New Orleans charter school model should not be adopted
Kristen Buras, Raynard Sanders, Karran Harper Royal
“New Opportunities for Milwaukee,” a policy proposal by Senator Alberta Darling and Representative Dale Kooyenga, has caused quite a stir in Wisconsin. It draws inspiration from the state-run Recovery School District (RSD) in New Orleans, the nation’s largest all-charter school district. Those of us in New Orleans, who have lived through and studied the past decade of education reform, do not feel inspired. We urge Wisconsin’s citizens to look closely at the facts in New Orleans before proceeding with any plan.
The “New Opportunities” proposal states that “the success of charter schools is apparent across the country.” The reality is that RSD-New Orleans charter schools are a dismal failure. Data indicating an upward trajectory in performance has been legislatively contrived or created by the Louisiana Department of Education’s manipulation. Not long after Hurricane Katrina, the Louisiana state legislature raised the standard used to judge New Orleans’ traditional public schools as failing, justifying the takeover. It then reversed course and lowered the standard used to judge the city’s charter schools, the majority of which are rated C, D, and F. In fact, only 4 RSD schools were above the state average in 2014, the standard used to take over New Orleans public schools.
Further, the “New Opportunities” proposal asserts that the high school graduation rate in New Orleans was 54 percent before Katrina and 78 percent in 2013. Actually, the graduation rate in RSD-New Orleans is below 60 percent. The 78 percent figure is the result of averaging the high-performing schools under control of the Orleans Parish School Board, ones that were high performing prior to the charter experiment and have a graduation rate above 90 percent, with low-performing schools in RSD-New Orleans; high performing schools weigh more heavily now because the student population is smaller overall. It also has been discovered that several charter high schools in the RSD improperly coded students leaving the school, raising concerns about the validity of the graduation and dropout rates reported by the RSD.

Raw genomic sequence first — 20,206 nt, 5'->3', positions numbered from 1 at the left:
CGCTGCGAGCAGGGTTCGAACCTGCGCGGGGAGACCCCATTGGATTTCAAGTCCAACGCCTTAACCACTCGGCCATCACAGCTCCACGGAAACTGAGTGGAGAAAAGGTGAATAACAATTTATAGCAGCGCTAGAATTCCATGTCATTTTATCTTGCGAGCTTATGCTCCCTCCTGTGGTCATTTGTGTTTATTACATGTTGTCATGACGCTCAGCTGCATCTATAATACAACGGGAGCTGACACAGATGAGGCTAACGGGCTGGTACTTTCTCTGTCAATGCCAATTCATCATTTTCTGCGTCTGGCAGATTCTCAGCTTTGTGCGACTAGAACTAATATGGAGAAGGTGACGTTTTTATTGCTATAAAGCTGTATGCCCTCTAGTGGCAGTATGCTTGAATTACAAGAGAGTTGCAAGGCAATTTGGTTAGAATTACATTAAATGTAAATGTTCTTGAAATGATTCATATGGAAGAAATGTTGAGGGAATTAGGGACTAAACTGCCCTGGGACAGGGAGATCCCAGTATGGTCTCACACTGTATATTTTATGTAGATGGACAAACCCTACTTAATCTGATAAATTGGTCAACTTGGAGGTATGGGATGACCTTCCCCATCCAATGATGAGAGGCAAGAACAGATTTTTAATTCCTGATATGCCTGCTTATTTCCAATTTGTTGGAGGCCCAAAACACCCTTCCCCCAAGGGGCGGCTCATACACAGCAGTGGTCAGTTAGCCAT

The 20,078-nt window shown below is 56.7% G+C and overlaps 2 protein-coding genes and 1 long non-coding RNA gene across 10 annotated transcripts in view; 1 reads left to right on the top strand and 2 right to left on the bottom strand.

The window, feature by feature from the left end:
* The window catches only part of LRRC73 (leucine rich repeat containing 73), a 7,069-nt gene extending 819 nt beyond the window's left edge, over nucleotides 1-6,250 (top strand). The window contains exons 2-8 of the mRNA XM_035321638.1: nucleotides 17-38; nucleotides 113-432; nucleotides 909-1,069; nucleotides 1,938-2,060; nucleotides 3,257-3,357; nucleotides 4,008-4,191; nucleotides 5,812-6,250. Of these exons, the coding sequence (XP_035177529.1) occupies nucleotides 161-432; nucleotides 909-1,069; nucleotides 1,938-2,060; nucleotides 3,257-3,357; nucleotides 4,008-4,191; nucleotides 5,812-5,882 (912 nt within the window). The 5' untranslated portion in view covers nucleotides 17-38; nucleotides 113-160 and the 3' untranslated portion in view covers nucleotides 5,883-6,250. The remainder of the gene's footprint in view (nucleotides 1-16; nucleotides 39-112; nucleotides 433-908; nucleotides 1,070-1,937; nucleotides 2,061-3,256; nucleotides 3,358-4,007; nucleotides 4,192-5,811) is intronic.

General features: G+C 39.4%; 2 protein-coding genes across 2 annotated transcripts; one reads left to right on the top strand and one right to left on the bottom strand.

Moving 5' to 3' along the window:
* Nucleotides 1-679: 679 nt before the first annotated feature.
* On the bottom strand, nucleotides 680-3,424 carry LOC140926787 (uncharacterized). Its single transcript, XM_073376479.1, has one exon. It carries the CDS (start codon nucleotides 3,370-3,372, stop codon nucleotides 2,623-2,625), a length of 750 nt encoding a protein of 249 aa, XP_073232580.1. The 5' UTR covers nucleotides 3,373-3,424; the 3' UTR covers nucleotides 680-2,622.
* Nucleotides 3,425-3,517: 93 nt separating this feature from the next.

In addition, charter schools in the RSD have a record of pushing students who require additional support and resources out of school. Some have suspension and expulsion rates that are ten times the national average. The situation became so dire that the Southern Poverty Law Center filed a federal civil rights lawsuit alleging that the city’s schools, most of them charters, had failed either to admit or appropriately serve 4,500 children with disabilities. As a part of a settlement decision a consent decree was announced early this year and an independent monitor will oversee charters for compliance. In light of such dynamics, it would be dangerous to allow unbridled autonomy for private operators, who are often more concerned about the financial bottom line than children’s rights to learn.
Finally, “New Opportunities” says that such proposals “will not cost any taxpayer, at any level of government, a single cent.” Based on actual experience in New Orleans, we have paid many costs—economic, political, and cultural. For example, when 7,500 veteran teachers and public school employees were fired en masse after Katrina, health insurance rates doubled and in some cases tripled for retirees. The state legislature had to provide funds to stabilize the blow. Most charter operators hired inexperienced, transient replacements provided by businesses such as Teach for America and opted not to participate in the state retirement system, thereby further weakening it.
The New Orleans model of privately managed charter schools and new teacher recruitment will not present Milwaukee’s children with opportunities. Rather, it will create new opportunities for profiteers to advance their own interests as they pursue public education dollars.